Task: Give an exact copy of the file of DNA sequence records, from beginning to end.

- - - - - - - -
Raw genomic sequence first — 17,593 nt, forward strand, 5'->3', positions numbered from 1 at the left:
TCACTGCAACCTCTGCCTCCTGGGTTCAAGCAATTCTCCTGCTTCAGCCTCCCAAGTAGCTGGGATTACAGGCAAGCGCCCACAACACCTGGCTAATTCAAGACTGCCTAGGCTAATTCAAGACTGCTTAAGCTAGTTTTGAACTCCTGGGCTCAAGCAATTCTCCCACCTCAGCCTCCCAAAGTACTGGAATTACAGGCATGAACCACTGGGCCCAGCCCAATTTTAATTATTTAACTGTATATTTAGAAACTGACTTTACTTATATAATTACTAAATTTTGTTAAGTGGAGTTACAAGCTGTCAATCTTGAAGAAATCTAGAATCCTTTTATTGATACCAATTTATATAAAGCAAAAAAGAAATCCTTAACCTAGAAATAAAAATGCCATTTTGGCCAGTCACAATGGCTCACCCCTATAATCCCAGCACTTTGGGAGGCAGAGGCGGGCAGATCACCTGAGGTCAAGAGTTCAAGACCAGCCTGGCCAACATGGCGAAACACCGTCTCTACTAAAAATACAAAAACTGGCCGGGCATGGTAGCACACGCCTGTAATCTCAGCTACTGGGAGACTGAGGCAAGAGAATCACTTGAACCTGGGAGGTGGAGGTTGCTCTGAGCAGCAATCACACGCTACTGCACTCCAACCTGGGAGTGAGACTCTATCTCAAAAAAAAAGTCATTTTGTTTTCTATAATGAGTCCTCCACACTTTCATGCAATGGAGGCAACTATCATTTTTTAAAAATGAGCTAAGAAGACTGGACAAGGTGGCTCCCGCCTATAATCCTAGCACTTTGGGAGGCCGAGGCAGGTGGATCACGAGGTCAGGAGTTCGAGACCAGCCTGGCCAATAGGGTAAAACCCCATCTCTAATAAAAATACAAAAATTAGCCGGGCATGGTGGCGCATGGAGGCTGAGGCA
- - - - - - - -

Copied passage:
Raw genomic sequence first — 17,593 nt, forward strand, 5'->3', positions numbered from 1 at the left:
TCACTGCAACCTCTGCCTCCTGGGTTCAAGCAATTCTCCTGCTTCAGCCTCCCAAGTAGCTGGGATTACAGGCAAGCGCCCACAACACCTGGCTAATTCAAGACTGCCTAGGCTAATTCAAGACTGCTTAAGCTAGTTTTGAACTCCTGGGCTCAAGCAATTCTCCCACCTCAGCCTCCCAAAGTACTGGAATTACAGGCATGAACCACTGGGCCCAGCCCAATTTTAATTATTTAACTGTATATTTAGAAACTGACTTTACTTATATAATTACTAAATTTTGTTAAGTGGAGTTACAAGCTGTCAATCTTGAAGAAATCTAGAATCCTTTTATTGATACCAATTTATATAAAGCAAAAAAGAAATCCTTAACCTAGAAATAAAAATGCCATTTTGGCCAGTCACAATGGCTCACCCCTATAATCCCAGCACTTTGGGAGGCAGAGGCGGGCAGATCACCTGAGGTCAAGAGTTCAAGACCAGCCTGGCCAACATGGCGAAACACCGTCTCTACTAAAAATACAAAAACTGGCCGGGCATGGTAGCACACGCCTGTAATCTCAGCTACTGGGAGACTGAGGCAAGAGAATCACTTGAACCTGGGAGGTGGAGGTTGCTCTGAGCAGCAATCACACGCTACTGCACTCCAACCTGGGAGTGAGACTCTATCTCAAAAAAAAAGTCATTTTGTTTTCTATAATGAGTCCTCCACACTTTCATGCAATGGAGGCAACTATCATTTTTTAAAAATGAGCTAAGAAGACTGGACAAGGTGGCTCCCGCCTATAATCCTAGCACTTTGGGAGGCCGAGGCAGGTGGATCACGAGGTCAGGAGTTCGAGACCAGCCTGGCCAATAGGGTAAAACCCCATCTCTAATAAAAATACAAAAATTAGCCGGGCATGGTGGCGCATGGAGGCTGAGGCA